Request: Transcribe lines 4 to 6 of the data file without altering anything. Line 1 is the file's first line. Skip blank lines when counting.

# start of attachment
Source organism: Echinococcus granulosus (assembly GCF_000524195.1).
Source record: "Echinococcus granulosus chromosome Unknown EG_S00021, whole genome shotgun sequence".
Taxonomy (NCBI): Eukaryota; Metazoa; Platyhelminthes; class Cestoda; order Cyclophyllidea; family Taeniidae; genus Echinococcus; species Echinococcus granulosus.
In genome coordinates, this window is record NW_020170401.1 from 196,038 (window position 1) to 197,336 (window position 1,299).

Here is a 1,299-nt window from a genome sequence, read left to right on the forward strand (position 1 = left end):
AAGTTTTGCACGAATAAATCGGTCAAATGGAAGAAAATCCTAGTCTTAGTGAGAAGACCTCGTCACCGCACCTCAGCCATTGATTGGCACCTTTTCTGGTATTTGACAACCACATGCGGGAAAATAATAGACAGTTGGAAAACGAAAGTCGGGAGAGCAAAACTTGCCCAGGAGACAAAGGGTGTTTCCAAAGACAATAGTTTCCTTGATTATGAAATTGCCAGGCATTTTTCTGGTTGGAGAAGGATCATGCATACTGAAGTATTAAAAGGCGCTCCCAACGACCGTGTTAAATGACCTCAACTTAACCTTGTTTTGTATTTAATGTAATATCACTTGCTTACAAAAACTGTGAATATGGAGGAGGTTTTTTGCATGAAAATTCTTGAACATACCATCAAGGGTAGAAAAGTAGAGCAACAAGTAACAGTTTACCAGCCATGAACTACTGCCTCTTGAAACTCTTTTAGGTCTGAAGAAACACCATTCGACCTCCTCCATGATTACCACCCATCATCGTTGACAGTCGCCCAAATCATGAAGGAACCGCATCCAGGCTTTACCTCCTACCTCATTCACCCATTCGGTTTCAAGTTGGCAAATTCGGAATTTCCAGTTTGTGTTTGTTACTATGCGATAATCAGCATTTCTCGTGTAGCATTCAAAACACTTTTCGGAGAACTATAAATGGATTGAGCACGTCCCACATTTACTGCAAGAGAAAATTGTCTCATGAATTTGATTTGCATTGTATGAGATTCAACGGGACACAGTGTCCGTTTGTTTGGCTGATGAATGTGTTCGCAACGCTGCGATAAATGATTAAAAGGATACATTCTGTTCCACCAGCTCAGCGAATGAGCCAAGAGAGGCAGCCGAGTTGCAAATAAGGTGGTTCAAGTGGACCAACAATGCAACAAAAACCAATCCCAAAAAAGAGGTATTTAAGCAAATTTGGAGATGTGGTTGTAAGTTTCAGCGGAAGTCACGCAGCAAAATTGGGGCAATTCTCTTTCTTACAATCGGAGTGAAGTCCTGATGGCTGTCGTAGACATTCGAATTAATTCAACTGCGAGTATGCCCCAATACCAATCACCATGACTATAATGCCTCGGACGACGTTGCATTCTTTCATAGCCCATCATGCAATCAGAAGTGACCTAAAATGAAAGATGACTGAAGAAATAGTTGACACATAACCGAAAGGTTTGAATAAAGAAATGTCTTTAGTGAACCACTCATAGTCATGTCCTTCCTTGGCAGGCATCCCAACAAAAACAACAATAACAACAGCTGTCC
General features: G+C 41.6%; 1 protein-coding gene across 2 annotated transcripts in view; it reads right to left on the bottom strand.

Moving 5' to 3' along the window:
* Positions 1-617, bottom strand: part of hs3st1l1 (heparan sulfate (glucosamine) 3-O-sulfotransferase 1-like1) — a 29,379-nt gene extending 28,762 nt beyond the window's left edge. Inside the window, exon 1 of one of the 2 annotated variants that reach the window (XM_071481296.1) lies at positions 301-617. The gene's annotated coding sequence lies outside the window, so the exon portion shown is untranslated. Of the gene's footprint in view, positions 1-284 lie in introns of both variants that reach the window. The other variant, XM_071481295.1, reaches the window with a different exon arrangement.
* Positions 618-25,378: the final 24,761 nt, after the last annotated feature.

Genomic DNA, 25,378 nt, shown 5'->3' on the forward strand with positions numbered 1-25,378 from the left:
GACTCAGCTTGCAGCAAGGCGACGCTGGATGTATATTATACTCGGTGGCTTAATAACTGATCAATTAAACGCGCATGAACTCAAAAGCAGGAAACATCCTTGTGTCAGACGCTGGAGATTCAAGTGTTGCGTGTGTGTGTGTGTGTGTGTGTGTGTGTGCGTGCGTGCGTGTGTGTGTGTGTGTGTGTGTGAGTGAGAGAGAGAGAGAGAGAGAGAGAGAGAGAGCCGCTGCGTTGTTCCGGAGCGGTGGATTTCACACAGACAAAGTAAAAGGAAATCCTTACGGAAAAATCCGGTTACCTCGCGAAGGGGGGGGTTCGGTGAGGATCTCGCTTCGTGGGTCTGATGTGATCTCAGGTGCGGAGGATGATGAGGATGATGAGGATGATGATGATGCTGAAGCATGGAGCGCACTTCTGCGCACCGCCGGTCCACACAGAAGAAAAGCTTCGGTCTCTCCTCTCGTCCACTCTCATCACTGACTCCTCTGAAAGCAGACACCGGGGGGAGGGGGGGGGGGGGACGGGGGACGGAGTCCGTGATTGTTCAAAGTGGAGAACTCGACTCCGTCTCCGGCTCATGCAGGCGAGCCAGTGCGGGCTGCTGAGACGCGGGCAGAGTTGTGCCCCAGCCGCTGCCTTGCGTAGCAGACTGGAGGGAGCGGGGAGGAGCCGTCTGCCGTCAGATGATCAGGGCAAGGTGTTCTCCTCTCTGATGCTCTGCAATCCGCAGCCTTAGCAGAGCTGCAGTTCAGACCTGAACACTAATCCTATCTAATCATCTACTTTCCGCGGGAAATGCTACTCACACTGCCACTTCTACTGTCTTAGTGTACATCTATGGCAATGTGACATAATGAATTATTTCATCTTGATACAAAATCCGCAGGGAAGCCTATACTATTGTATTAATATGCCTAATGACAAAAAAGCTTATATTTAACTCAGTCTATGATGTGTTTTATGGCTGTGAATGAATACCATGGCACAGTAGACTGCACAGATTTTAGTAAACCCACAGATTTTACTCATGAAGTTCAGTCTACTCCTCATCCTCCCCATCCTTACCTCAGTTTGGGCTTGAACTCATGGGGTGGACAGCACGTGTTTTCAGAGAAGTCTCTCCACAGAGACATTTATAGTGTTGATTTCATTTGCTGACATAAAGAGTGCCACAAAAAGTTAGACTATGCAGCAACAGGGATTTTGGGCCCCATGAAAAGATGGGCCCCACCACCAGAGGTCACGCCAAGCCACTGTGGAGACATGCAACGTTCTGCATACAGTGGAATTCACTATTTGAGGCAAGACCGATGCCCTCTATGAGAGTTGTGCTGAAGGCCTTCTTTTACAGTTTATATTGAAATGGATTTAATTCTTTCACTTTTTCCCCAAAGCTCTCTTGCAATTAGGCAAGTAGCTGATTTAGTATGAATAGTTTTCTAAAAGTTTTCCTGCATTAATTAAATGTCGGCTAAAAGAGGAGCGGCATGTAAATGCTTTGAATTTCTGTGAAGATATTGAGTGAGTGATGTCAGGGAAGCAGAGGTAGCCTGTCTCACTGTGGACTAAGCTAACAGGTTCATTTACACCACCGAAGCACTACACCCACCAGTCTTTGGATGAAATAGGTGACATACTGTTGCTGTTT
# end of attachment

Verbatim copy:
In genome coordinates, this window is record NW_020170401.1 from 196,038 (window position 1) to 197,336 (window position 1,299).

Here is a 1,299-nt window from a genome sequence, read left to right on the forward strand (position 1 = left end):
AAGTTTTGCACGAATAAATCGGTCAAATGGAAGAAAATCCTAGTCTTAGTGAGAAGACCTCGTCACCGCACCTCAGCCATTGATTGGCACCTTTTCTGGTATTTGACAACCACATGCGGGAAAATAATAGACAGTTGGAAAACGAAAGTCGGGAGAGCAAAACTTGCCCAGGAGACAAAGGGTGTTTCCAAAGACAATAGTTTCCTTGATTATGAAATTGCCAGGCATTTTTCTGGTTGGAGAAGGATCATGCATACTGAAGTATTAAAAGGCGCTCCCAACGACCGTGTTAAATGACCTCAACTTAACCTTGTTTTGTATTTAATGTAATATCACTTGCTTACAAAAACTGTGAATATGGAGGAGGTTTTTTGCATGAAAATTCTTGAACATACCATCAAGGGTAGAAAAGTAGAGCAACAAGTAACAGTTTACCAGCCATGAACTACTGCCTCTTGAAACTCTTTTAGGTCTGAAGAAACACCATTCGACCTCCTCCATGATTACCACCCATCATCGTTGACAGTCGCCCAAATCATGAAGGAACCGCATCCAGGCTTTACCTCCTACCTCATTCACCCATTCGGTTTCAAGTTGGCAAATTCGGAATTTCCAGTTTGTGTTTGTTACTATGCGATAATCAGCATTTCTCGTGTAGCATTCAAAACACTTTTCGGAGAACTATAAATGGATTGAGCACGTCCCACATTTACTGCAAGAGAAAATTGTCTCATGAATTTGATTTGCATTGTATGAGATTCAACGGGACACAGTGTCCGTTTGTTTGGCTGATGAATGTGTTCGCAACGCTGCGATAAATGATTAAAAGGATACATTCTGTTCCACCAGCTCAGCGAATGAGCCAAGAGAGGCAGCCGAGTTGCAAATAAGGTGGTTCAAGTGGACCAACAATGCAACAAAAACCAATCCCAAAAAAGAGGTATTTAAGCAAATTTGGAGATGTGGTTGTAAGTTTCAGCGGAAGTCACGCAGCAAAATTGGGGCAATTCTCTTTCTTACAATCGGAGTGAAGTCCTGATGGCTGTCGTAGACATTCGAATTAATTCAACTGCGAGTATGCCCCAATACCAATCACCATGACTATAATGCCTCGGACGACGTTGCATTCTTTCATAGCCCATCATGCAATCAGAAGTGACCTAAAATGAAAGATGACTGAAGAAATAGTTGACACATAACCGAAAGGTTTGAATAAAGAAATGTCTTTAGTGAACCACTCATAGTCATGTCCTTCCTTGGCAGGCATCCCAACAAAAACAACAATAACAACAGCTGTCC